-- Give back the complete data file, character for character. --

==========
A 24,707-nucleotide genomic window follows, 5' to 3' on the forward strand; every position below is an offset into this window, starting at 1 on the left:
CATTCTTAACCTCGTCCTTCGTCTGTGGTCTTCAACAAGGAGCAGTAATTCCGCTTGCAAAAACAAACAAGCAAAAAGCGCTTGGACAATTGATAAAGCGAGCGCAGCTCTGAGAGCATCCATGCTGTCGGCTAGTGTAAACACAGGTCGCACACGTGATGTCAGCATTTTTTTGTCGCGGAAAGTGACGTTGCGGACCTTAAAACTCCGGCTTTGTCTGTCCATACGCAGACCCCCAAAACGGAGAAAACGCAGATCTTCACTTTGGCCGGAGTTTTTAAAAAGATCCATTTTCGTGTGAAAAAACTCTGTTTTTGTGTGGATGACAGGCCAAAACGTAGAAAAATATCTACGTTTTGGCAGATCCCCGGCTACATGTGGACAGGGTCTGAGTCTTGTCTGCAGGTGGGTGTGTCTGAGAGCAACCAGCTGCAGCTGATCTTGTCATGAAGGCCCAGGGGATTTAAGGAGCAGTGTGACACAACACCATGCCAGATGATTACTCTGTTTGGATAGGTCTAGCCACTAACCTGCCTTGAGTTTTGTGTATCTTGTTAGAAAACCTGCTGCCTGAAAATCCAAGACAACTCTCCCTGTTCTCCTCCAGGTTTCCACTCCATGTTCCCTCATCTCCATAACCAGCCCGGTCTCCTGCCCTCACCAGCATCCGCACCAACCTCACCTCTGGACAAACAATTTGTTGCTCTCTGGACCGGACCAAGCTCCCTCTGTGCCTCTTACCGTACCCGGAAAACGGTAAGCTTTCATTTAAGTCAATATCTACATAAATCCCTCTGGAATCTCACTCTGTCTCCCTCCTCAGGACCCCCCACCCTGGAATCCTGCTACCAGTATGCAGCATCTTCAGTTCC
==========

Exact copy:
A 24,707-nucleotide genomic window follows, 5' to 3' on the forward strand; every position below is an offset into this window, starting at 1 on the left:
CATTCTTAACCTCGTCCTTCGTCTGTGGTCTTCAACAAGGAGCAGTAATTCCGCTTGCAAAAACAAACAAGCAAAAAGCGCTTGGACAATTGATAAAGCGAGCGCAGCTCTGAGAGCATCCATGCTGTCGGCTAGTGTAAACACAGGTCGCACACGTGATGTCAGCATTTTTTTGTCGCGGAAAGTGACGTTGCGGACCTTAAAACTCCGGCTTTGTCTGTCCATACGCAGACCCCCAAAACGGAGAAAACGCAGATCTTCACTTTGGCCGGAGTTTTTAAAAAGATCCATTTTCGTGTGAAAAAACTCTGTTTTTGTGTGGATGACAGGCCAAAACGTAGAAAAATATCTACGTTTTGGCAGATCCCCGGCTACATGTGGACAGGGTCTGAGTCTTGTCTGCAGGTGGGTGTGTCTGAGAGCAACCAGCTGCAGCTGATCTTGTCATGAAGGCCCAGGGGATTTAAGGAGCAGTGTGACACAACACCATGCCAGATGATTACTCTGTTTGGATAGGTCTAGCCACTAACCTGCCTTGAGTTTTGTGTATCTTGTTAGAAAACCTGCTGCCTGAAAATCCAAGACAACTCTCCCTGTTCTCCTCCAGGTTTCCACTCCATGTTCCCTCATCTCCATAACCAGCCCGGTCTCCTGCCCTCACCAGCATCCGCACCAACCTCACCTCTGGACAAACAATTTGTTGCTCTCTGGACCGGACCAAGCTCCCTCTGTGCCTCTTACCGTACCCGGAAAACGGTAAGCTTTCATTTAAGTCAATATCTACATAAATCCCTCTGGAATCTCACTCTGTCTCCCTCCTCAGGACCCCCCACCCTGGAATCCTGCTACCAGTATGCAGCATCTTCAGTTCC